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Last updated: February 15, 2013 10:49 pm
A couple of weeks back, I saw Kraftwerk playing the first of their celebrated series of concerts at Tate Modern. Unlike most, including this newspaper’s reviewer, I found it a chilly, soulless occasion. I don’t dispute that the band was groundbreaking back in the day, when a single called “Autobahn” made its improbable way towards the top of the charts. Monotony never sounded more modish. But even back then, I considered the song a novelty record, and thought that its original 22-minute length was some kind of exotic German hoax, like Wagner.
The group’s performance at Tate featured 3D graphics that were widely lauded for their innovative design, but which actually resembled the look-and-learn illustrations of a children’s story. Noddy goes to Valhalla and falls asleep to the synthesiser that everyone forgot to switch off. If the cut-out Volkswagens didn’t get you, then perhaps the lyrics did? “Radioactivity. Is in the air for you and me.” To watch the ageing hipsters of the audience nodding their greying heads (there was nothing so energetic as dancing) to such robotic ruminations was to see an entire gallery subjected to mass hypnosis. Gamma rays, perhaps?
A few days later I found myself enraptured by another group of Germans in a place of high culture. Well not strictly speaking Germans: the five men in armour huddled in the foreground of Erasmus Grasser’s splendid wooden crucifixion scene in Berlin’s Bode Museum are presumed to be Roman soldiers. But something in their appalled physiognomies made me think of the models Grasser must have used for his late 15th-century minor masterpiece.
The scene is full of drama and tender detail, not least in the broken figure of the Madonna to the right of the soldiers. But it was the expressions of the men in armour that intrigued me. They have done their duty, but they know something is wrong. They have committed untold cruelty – never mind the slumped figure of Christ, look at the crucifixions on either side of him, the victims’ arms wrenched behind the crossbar of their crosses – but they seem to realise that their actions will have wide and solemn ramifications. I spent a good half-hour studying these complex portrayals of human anguish, and those around them, and found the scene both moving and artistically satisfying.
There is, I confess, another fact that brought these two experiences together in my mind. The Kraftwerk concert was what they like to call the hottest ticket in town. Even an institution with as deft a sense of its own audience as Tate suffered a crash in its computer system on the day tickets went up for sale from the frenzied demand. The gallery’s majestic Turbine Hall was packed for the occasion. There could have been no better advertisement for British contemporary culture’s ability to engage with a mass audience.
The Bode Museum, on the other hand, as I walked into it on a frosty Saturday morning, was empty. I mean properly empty. There was, custodians aside, not a single person around me. Considering this was one of the greatest collections of European sculpture and Byzantine art, and notwithstanding the weather, I was more than a little surprised.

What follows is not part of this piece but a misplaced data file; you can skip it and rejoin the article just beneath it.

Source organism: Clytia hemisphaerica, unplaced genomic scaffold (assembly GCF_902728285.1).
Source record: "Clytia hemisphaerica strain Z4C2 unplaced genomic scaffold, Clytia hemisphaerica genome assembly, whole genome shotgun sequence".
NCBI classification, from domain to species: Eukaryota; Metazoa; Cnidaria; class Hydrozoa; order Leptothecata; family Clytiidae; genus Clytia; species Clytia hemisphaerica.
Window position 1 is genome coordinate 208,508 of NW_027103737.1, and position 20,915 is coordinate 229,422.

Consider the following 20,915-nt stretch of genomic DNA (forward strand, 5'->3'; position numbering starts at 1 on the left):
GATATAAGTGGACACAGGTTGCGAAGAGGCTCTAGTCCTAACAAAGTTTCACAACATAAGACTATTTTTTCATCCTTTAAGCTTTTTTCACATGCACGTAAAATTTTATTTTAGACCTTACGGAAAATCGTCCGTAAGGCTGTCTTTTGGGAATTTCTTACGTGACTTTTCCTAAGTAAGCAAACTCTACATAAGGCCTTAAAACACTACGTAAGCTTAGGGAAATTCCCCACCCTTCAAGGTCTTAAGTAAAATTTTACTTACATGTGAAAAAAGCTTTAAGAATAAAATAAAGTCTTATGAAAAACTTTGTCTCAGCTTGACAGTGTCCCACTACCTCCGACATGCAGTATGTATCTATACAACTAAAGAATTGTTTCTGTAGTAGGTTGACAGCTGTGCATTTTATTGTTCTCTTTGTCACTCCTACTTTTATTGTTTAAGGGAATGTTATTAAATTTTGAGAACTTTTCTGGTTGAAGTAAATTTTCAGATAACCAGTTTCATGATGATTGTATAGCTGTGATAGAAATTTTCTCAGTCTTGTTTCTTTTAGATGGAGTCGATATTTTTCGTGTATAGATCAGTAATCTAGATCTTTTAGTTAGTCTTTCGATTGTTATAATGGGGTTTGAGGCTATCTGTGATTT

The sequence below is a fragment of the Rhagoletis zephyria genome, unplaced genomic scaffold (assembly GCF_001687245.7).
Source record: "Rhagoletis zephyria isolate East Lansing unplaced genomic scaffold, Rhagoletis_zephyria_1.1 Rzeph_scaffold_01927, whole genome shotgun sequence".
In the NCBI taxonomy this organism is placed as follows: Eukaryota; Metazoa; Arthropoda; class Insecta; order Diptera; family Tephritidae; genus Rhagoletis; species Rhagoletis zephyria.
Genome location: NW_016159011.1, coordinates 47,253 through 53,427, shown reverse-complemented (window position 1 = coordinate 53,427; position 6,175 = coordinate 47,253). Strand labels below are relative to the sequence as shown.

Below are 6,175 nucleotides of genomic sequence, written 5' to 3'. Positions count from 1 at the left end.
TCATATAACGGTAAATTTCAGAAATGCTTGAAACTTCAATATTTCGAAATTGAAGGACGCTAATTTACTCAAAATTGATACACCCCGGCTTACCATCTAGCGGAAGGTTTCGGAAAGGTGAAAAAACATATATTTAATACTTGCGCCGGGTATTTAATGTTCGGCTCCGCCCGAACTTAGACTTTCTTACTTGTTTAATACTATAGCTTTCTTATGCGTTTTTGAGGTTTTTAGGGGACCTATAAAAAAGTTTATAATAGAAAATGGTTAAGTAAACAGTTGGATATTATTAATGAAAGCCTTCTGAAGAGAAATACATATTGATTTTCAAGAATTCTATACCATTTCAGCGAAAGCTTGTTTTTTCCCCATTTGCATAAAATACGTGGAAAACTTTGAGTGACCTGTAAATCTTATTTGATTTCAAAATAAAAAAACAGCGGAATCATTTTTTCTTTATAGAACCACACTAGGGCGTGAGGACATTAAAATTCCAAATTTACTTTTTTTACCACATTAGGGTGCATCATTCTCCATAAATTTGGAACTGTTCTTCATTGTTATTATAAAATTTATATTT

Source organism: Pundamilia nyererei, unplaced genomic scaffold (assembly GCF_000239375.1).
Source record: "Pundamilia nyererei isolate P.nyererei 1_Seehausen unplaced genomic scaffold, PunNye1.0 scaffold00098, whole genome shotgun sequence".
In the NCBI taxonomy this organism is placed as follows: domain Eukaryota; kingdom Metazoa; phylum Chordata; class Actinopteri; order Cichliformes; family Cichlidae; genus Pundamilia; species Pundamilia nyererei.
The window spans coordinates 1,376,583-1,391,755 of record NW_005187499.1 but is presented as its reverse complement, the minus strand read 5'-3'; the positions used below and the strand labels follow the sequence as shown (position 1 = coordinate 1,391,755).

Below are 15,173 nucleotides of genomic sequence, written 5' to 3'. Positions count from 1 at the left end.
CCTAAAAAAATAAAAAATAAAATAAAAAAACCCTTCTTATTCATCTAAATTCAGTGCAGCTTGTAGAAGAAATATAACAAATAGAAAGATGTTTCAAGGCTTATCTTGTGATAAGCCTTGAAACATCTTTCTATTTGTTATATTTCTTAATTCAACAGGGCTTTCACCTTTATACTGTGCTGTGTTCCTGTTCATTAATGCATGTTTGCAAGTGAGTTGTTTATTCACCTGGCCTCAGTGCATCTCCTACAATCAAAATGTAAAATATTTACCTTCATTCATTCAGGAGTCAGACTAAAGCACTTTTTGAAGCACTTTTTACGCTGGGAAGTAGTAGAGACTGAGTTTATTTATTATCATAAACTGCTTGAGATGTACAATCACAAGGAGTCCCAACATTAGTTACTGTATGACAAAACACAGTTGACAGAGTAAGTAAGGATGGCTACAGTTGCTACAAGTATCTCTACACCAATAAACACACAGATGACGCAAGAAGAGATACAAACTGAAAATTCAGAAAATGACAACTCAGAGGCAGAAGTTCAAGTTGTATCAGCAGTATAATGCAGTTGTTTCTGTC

. . .
But it also had a remarkable effect on me. I automatically slowed down as I walked around. I looked at the works more carefully. I felt easily able to immerse myself in their detail. I was drawn to Grasser’s crucifixion scene and studied it properly, reluctant to turn away. The silence and the solitude cast a spell. I didn’t want to leave the museum.
As I wandered around the remainder of the galleries – by now there were a few more visitors milling around – I came close to the phenomenon known as Stendahl syndrome, the feeble surrender of the senses to dizziness and disorientation when confronted by an overwhelming amount of beautiful art in one place. I had never before seriously looked at ivory miniatures from Constantinople, or the soft marble folds of Baroque sculpture. But because I was alone, and undistracted, I allowed my concentration to focus solely and rigorously on the splendour around me.
This would have pleased Wilhelm von Bode, spiritual founder of the museum, who conceived of its collection as being like the drawing room of a refined household. The effect was not lost on me; but only because I had the place to myself.
This of course is utterly anathema to how culture is presented and perceived in the 21st century, and rightly so. In our anti-elitist age, to draw huge crowds is everything. The aim is to turn museums into vibrant, noisy spaces, where new and young audiences establish their preliminary engagements with culture. That is the way to keep the tills ringing in the coffee shops, and to earn the absurdly grudging respect of the political classes. Imagine trying to justify government subsidy by appealing to intensity of experience, rather than visitor numbers.
But we would do well to find something of a balance between the buzz and the contemplative silence. We are private, as well as social animals. And like another famously pleasurable experience, a lot of art really does work best one-on-one. There are better places to fill your head with noise. Like motorways.
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